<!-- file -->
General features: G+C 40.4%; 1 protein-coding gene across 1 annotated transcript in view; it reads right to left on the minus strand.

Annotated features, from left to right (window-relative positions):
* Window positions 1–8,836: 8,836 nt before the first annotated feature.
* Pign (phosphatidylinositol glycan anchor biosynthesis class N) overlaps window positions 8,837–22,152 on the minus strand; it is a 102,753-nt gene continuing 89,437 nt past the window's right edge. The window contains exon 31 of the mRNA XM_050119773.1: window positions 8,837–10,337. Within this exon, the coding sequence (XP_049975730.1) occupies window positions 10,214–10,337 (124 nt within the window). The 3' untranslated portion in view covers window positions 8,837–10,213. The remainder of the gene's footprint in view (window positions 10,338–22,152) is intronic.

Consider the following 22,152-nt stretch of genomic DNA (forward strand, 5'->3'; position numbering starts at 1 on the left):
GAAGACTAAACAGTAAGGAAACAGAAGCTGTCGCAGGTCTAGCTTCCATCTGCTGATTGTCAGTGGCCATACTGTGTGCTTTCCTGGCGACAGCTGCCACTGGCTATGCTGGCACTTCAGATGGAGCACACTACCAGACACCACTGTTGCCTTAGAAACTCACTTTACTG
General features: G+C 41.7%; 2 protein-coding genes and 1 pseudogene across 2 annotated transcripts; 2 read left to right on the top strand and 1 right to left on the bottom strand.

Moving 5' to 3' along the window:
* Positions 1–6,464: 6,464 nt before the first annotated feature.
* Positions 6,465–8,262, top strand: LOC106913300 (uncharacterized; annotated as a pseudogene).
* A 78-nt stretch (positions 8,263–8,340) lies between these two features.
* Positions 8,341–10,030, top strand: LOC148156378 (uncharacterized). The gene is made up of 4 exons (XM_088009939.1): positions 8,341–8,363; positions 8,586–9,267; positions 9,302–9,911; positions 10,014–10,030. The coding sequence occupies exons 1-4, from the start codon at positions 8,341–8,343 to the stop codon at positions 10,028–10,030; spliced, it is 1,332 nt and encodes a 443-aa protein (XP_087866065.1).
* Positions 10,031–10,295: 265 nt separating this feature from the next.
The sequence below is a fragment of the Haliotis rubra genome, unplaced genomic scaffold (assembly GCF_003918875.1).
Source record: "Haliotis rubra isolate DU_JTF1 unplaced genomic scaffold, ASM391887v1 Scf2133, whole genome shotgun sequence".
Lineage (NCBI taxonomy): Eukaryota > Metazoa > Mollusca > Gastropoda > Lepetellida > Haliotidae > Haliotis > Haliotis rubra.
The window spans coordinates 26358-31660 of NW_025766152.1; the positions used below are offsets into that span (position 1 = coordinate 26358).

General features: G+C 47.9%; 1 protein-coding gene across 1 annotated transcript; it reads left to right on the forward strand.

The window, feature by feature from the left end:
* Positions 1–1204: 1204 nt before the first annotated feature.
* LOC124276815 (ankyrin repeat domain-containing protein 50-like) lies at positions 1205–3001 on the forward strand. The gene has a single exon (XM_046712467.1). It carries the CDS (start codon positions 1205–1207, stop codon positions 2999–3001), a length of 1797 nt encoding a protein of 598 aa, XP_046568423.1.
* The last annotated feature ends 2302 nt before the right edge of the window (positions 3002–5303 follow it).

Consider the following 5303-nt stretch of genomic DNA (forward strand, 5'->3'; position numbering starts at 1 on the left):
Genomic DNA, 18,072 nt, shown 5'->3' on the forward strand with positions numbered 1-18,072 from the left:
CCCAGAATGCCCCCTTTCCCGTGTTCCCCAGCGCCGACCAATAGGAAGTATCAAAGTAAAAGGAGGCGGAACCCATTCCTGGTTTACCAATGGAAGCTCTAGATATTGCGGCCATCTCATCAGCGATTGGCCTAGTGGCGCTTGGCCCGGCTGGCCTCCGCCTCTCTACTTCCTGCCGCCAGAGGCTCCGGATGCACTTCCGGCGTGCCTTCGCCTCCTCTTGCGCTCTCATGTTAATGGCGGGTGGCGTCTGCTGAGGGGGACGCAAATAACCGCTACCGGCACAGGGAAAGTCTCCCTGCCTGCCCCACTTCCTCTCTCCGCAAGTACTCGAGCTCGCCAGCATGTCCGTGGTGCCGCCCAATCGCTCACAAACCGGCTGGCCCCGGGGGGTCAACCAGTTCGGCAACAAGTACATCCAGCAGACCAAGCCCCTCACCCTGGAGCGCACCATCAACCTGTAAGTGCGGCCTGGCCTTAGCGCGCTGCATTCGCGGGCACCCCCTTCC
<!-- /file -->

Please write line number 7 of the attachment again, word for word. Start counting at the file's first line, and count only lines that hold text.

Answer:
General features: G+C 41.7%; 2 protein-coding genes and 1 pseudogene across 2 annotated transcripts; 2 read left to right on the top strand and 1 right to left on the bottom strand.